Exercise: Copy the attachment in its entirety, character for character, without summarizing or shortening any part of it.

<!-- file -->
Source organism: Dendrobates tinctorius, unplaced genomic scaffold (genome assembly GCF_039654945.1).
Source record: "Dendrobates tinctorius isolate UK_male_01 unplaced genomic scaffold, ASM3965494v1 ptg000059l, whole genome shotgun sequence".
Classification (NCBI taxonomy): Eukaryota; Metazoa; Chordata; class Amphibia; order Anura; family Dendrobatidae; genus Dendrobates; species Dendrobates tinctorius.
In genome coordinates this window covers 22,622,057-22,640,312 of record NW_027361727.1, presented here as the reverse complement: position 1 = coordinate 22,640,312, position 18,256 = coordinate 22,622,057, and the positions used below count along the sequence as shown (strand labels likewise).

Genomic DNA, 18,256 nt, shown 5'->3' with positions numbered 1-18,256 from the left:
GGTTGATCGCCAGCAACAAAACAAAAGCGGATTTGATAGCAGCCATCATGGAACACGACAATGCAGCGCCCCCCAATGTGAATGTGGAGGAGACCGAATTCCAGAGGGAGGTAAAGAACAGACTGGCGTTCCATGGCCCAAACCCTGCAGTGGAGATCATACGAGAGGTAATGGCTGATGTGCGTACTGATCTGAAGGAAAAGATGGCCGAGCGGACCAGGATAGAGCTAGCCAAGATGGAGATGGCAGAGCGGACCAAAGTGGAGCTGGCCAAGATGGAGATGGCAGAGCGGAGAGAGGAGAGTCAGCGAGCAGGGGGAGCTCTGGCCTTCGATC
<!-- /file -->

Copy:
Source organism: Dendrobates tinctorius, unplaced genomic scaffold (genome assembly GCF_039654945.1).
Source record: "Dendrobates tinctorius isolate UK_male_01 unplaced genomic scaffold, ASM3965494v1 ptg000059l, whole genome shotgun sequence".
Classification (NCBI taxonomy): Eukaryota; Metazoa; Chordata; class Amphibia; order Anura; family Dendrobatidae; genus Dendrobates; species Dendrobates tinctorius.
In genome coordinates this window covers 22,622,057-22,640,312 of record NW_027361727.1, presented here as the reverse complement: position 1 = coordinate 22,640,312, position 18,256 = coordinate 22,622,057, and the positions used below count along the sequence as shown (strand labels likewise).

Genomic DNA, 18,256 nt, shown 5'->3' with positions numbered 1-18,256 from the left:
GGTTGATCGCCAGCAACAAAACAAAAGCGGATTTGATAGCAGCCATCATGGAACACGACAATGCAGCGCCCCCCAATGTGAATGTGGAGGAGACCGAATTCCAGAGGGAGGTAAAGAACAGACTGGCGTTCCATGGCCCAAACCCTGCAGTGGAGATCATACGAGAGGTAATGGCTGATGTGCGTACTGATCTGAAGGAAAAGATGGCCGAGCGGACCAGGATAGAGCTAGCCAAGATGGAGATGGCAGAGCGGACCAAAGTGGAGCTGGCCAAGATGGAGATGGCAGAGCGGAGAGAGGAGAGTCAGCGAGCAGGGGGAGCTCTGGCCTTCGATC